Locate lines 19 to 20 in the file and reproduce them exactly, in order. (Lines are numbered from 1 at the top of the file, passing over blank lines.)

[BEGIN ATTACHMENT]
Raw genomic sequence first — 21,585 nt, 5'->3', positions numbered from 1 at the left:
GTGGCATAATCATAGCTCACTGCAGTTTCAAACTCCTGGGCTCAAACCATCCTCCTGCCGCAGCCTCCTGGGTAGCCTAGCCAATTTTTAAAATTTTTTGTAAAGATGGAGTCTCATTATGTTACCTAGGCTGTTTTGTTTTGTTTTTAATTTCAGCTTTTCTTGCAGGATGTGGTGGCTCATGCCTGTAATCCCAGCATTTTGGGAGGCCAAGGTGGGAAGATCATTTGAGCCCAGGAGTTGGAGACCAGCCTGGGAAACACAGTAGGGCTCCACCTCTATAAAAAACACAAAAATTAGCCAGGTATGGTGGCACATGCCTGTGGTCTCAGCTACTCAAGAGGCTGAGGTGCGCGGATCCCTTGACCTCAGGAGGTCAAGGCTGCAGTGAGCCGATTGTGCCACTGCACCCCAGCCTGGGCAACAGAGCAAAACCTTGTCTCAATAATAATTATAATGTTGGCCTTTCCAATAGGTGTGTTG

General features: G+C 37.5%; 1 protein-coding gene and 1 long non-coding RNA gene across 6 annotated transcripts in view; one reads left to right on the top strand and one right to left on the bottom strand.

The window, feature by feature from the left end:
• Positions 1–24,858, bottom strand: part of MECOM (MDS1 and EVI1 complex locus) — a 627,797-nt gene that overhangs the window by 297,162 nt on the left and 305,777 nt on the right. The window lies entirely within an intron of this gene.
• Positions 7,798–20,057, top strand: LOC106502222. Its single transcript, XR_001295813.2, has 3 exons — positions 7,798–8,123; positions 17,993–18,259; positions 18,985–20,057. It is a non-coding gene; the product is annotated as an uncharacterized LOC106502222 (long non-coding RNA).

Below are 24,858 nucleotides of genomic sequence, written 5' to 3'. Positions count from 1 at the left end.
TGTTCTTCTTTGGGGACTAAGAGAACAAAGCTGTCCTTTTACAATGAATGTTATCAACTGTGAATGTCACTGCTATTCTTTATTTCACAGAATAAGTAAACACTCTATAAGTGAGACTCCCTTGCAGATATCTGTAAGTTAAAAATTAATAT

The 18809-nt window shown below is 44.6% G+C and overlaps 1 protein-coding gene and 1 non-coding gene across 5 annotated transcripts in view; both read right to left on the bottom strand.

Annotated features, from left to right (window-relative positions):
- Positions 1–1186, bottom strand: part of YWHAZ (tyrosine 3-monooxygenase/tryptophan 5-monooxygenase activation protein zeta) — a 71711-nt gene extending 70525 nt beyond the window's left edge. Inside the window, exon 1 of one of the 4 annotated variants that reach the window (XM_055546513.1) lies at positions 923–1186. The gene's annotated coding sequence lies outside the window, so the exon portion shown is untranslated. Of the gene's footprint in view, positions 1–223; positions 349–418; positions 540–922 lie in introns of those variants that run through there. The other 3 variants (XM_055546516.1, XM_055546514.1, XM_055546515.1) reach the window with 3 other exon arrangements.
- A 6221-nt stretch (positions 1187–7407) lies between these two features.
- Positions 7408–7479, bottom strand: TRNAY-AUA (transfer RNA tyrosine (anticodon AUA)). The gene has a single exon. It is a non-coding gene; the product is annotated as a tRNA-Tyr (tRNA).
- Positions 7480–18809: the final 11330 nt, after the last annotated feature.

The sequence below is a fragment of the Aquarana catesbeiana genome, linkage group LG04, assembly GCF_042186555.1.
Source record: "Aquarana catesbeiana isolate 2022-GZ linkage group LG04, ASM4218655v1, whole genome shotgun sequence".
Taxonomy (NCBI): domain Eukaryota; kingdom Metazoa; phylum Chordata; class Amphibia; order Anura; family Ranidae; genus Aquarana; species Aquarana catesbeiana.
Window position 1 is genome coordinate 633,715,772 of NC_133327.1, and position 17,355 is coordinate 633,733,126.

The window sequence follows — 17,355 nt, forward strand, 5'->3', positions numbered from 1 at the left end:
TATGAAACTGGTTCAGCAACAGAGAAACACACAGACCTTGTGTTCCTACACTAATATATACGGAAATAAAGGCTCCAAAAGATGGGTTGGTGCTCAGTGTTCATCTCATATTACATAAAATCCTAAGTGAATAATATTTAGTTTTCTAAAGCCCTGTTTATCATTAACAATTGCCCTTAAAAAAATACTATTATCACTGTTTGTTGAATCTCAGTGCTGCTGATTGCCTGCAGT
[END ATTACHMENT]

The window sequence follows — 17,355 nt, forward strand, 5'->3', positions numbered from 1 at the left end:
TATGAAACTGGTTCAGCAACAGAGAAACACACAGACCTTGTGTTCCTACACTAATATATACGGAAATAAAGGCTCCAAAAGATGGGTTGGTGCTCAGTGTTCATCTCATATTACATAAAATCCTAAGTGAATAATATTTAGTTTTCTAAAGCCCTGTTTATCATTAACAATTGCCCTTAAAAAAATACTATTATCACTGTTTGTTGAATCTCAGTGCTGCTGATTGCCTGCAGT